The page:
According to Daniel Ludlow, the Amlicites evidently felt the need of marking themselves so their new allies, the dark-skinned Lamanites, could identify them as these two groups battled against the Nephites. Thus the Amlicites "marked themselves with red in their foreheads after the manner of the Lamanites" (Alma 3:4).
This statement has two possible interpretations:
(1) the Lamanites had red skin so the Amlicites marked themselves with red, or
(2) the Lamanites marked themselves with red, and the Amlicites imitated them by marking
themselves with red.
Regardless of which interpretation is correct, this statement may provide a cultural link concerning the painted war faces among this people which continued to the coming of the white man some 1600 years later. [Daniel H. Ludlow, A Companion to Your Study of the Book of Mormon, pp. 194-195]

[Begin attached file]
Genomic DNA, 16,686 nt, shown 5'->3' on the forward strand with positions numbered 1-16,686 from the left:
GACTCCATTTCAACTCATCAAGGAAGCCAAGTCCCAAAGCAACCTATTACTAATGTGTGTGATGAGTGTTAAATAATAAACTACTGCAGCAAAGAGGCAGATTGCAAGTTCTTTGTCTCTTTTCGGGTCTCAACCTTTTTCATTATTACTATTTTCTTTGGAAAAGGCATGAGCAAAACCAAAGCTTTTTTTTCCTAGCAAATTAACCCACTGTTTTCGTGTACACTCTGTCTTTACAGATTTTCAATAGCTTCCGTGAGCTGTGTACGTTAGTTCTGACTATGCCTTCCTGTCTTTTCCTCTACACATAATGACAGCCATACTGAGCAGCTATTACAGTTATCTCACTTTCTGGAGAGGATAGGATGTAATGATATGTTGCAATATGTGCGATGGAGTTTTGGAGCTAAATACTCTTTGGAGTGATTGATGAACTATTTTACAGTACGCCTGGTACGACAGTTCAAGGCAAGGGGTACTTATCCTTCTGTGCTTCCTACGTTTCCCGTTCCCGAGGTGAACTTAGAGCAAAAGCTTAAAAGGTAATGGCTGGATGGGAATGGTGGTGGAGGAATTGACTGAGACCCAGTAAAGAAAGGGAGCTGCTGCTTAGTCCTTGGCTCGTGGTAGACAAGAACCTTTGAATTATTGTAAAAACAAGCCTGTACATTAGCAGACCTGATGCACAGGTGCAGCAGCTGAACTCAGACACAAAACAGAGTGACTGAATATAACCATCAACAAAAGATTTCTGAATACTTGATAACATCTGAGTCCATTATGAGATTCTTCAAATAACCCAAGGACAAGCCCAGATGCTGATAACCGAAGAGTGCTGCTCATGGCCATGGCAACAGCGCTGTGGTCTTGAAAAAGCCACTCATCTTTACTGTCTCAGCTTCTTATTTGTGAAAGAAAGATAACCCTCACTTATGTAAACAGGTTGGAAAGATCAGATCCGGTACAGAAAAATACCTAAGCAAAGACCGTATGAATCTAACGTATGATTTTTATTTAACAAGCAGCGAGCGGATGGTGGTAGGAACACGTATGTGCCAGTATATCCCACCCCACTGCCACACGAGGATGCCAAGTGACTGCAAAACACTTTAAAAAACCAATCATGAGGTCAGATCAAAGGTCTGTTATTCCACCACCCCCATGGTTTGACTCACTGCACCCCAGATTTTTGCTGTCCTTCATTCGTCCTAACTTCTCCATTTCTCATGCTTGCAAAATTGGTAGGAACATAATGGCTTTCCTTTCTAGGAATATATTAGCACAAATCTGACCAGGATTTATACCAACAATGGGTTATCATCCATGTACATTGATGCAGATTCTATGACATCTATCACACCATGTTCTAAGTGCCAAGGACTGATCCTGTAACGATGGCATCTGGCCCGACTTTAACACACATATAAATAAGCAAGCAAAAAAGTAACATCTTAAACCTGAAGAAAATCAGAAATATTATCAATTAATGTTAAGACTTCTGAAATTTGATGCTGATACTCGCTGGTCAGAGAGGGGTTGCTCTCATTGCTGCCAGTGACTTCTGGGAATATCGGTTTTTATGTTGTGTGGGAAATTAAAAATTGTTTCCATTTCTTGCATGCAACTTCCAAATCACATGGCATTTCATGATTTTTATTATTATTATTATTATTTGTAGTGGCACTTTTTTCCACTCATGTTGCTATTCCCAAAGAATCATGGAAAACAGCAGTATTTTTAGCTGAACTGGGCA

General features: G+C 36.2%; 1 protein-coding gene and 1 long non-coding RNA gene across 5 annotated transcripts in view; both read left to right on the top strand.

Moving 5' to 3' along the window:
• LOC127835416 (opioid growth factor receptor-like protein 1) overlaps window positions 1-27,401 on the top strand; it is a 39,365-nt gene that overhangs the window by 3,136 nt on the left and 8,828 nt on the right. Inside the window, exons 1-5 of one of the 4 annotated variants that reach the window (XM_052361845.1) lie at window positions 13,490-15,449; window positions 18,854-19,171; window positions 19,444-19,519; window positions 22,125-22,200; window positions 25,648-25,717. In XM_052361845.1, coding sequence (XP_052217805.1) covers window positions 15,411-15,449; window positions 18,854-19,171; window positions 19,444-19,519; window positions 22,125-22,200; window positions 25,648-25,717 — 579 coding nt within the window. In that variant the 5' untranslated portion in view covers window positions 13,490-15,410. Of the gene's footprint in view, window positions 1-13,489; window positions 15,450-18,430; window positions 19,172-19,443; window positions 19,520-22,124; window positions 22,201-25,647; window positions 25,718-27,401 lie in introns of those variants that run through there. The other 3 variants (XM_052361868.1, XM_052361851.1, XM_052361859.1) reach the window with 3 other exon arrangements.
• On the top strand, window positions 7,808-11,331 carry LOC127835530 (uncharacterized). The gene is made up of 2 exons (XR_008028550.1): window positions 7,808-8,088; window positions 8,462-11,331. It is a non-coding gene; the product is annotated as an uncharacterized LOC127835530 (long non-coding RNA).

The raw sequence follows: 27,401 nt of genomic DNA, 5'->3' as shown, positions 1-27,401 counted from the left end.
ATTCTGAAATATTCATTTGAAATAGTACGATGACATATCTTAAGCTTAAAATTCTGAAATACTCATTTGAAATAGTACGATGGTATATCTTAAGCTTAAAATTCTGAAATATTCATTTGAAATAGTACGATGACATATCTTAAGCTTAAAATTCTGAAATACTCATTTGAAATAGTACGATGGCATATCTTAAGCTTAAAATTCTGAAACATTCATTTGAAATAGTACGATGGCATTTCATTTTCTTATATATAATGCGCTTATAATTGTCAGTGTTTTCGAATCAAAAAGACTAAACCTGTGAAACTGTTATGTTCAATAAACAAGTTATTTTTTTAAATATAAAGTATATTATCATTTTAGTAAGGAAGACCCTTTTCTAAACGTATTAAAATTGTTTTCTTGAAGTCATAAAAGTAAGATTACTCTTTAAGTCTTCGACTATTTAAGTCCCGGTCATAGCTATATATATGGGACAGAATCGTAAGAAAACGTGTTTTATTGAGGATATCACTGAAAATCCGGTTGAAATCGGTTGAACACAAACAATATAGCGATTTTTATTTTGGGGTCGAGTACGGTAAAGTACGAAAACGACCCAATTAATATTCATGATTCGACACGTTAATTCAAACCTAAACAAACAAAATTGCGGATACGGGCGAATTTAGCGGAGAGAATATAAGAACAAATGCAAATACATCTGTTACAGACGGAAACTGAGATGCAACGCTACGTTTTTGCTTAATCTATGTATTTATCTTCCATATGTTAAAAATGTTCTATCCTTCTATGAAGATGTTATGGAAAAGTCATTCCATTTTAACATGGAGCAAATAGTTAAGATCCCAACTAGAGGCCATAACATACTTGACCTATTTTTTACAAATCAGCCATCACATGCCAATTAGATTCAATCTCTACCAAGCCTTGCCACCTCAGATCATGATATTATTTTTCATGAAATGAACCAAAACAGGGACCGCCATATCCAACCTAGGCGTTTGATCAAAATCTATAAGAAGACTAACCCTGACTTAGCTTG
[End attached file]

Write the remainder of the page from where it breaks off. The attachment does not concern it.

According to Verneil Simmons, the Lamanite life-style apparently included certain customs such as body paint and possibly tattooing. Much archaeological evidence exists which verifies that both customs were practiced among the Maya before the arrival of the Spanish:
"Until marriage, young men painted themselves black (and so did warriors at all times); tattooing and decorative scarification began after wedlock, both men and women being richly elaborated from the waist up by these means."--The Maya, Michael D. Coe, p. 144.
The famous Bonampak murals depict human figures with bodies painted black. Figurines frequently show paint and face and body tattooing. The Spaniards eliminated this practice among the people by converting them to Christianity. [Verneil W. Simmons, Peoples, Places, and Prophecies, p. 279]